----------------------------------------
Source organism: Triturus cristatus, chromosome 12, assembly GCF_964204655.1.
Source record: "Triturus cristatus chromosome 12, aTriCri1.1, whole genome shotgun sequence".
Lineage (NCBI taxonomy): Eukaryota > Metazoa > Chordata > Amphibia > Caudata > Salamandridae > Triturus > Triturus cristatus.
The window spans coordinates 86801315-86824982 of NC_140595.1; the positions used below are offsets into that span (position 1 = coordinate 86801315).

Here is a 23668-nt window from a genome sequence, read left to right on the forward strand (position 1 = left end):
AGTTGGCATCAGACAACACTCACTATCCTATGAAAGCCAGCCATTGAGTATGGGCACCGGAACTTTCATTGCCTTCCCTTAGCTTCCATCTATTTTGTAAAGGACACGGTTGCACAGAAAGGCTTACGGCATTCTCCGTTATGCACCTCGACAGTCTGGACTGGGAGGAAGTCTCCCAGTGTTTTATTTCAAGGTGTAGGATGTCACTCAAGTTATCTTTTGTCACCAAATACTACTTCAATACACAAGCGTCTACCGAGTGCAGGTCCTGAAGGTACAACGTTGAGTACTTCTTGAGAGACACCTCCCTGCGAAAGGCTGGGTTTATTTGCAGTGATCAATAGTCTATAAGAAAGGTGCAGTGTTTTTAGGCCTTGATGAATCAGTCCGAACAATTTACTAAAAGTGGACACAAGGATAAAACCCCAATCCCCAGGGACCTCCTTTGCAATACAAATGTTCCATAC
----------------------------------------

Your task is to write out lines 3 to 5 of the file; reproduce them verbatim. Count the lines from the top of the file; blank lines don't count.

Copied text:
Lineage (NCBI taxonomy): Eukaryota > Metazoa > Chordata > Amphibia > Caudata > Salamandridae > Triturus > Triturus cristatus.
The window spans coordinates 86801315-86824982 of NC_140595.1; the positions used below are offsets into that span (position 1 = coordinate 86801315).

Here is a 23668-nt window from a genome sequence, read left to right on the forward strand (position 1 = left end):